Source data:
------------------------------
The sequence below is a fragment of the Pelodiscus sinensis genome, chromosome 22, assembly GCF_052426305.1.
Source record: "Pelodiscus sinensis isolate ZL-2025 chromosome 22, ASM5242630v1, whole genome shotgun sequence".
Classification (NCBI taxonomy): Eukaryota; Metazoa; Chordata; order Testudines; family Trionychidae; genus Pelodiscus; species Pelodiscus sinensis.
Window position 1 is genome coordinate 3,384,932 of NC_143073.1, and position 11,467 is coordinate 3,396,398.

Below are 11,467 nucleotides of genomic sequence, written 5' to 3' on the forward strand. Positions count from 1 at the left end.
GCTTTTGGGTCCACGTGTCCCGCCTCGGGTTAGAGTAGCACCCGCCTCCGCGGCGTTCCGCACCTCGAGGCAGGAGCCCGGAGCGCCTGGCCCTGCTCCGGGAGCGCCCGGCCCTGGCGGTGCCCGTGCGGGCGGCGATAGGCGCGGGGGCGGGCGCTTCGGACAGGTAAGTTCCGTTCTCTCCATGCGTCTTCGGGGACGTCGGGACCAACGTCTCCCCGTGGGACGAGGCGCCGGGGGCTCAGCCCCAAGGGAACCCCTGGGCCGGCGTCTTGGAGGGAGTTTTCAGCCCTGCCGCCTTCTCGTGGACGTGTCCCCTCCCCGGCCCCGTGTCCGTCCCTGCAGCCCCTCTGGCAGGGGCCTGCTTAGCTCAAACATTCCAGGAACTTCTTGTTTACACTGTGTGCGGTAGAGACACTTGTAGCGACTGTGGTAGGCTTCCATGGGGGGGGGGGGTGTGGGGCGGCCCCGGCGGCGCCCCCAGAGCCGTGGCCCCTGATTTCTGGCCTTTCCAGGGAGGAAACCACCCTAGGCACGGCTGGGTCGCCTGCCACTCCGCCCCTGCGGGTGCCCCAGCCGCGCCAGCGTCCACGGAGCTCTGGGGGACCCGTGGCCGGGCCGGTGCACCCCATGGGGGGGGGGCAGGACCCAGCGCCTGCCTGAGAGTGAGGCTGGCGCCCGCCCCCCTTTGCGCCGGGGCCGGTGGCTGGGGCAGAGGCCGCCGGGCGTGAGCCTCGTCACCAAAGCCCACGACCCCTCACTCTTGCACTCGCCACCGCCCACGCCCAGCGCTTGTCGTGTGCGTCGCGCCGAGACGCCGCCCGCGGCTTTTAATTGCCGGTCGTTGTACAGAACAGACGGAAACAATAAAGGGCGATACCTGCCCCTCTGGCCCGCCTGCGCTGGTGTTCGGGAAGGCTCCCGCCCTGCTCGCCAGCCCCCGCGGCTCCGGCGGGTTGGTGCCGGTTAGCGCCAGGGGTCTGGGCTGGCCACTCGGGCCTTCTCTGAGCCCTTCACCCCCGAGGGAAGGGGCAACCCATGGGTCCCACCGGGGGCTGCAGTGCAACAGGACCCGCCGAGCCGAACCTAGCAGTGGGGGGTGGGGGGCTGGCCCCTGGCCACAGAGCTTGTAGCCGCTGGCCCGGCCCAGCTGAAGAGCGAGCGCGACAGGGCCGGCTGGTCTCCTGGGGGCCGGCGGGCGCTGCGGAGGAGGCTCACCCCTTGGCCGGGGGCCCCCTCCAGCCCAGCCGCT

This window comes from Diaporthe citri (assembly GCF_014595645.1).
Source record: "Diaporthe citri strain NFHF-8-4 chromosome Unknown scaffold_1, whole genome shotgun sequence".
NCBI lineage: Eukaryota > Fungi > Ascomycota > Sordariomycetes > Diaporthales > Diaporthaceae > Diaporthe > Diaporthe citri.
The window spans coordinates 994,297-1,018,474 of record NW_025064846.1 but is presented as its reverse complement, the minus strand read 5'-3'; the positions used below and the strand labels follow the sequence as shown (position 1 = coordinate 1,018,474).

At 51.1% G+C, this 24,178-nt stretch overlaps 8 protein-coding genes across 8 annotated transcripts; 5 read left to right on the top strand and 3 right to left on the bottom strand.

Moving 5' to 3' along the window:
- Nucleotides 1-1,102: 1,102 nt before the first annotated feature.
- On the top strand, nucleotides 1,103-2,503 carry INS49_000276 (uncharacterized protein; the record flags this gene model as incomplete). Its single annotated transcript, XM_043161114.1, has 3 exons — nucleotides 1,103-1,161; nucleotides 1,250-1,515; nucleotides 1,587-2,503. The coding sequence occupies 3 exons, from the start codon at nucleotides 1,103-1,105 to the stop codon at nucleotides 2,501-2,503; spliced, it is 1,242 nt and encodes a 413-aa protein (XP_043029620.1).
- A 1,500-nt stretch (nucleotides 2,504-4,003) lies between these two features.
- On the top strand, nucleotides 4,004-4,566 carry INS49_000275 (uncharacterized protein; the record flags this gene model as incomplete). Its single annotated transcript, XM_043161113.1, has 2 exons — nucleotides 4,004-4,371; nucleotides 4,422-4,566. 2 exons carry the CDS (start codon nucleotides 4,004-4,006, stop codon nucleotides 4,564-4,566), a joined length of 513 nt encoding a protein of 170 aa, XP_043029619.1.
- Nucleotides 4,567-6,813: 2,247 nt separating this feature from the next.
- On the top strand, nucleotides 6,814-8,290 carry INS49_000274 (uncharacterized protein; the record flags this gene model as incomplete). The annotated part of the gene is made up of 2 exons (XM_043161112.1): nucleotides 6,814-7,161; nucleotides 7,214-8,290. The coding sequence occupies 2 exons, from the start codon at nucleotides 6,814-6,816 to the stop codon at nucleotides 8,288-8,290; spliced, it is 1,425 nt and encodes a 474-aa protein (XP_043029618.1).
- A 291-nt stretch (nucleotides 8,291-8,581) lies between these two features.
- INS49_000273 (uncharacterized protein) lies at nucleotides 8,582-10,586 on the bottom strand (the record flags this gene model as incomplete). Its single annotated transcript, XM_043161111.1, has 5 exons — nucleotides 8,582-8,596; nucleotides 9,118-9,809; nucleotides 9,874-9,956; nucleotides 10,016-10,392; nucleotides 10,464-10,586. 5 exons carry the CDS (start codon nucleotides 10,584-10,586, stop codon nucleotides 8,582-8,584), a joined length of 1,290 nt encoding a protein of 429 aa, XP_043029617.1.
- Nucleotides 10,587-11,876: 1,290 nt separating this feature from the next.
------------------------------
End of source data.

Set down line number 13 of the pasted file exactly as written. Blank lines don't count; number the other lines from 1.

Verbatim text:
- Nucleotides 1-1,102: 1,102 nt before the first annotated feature.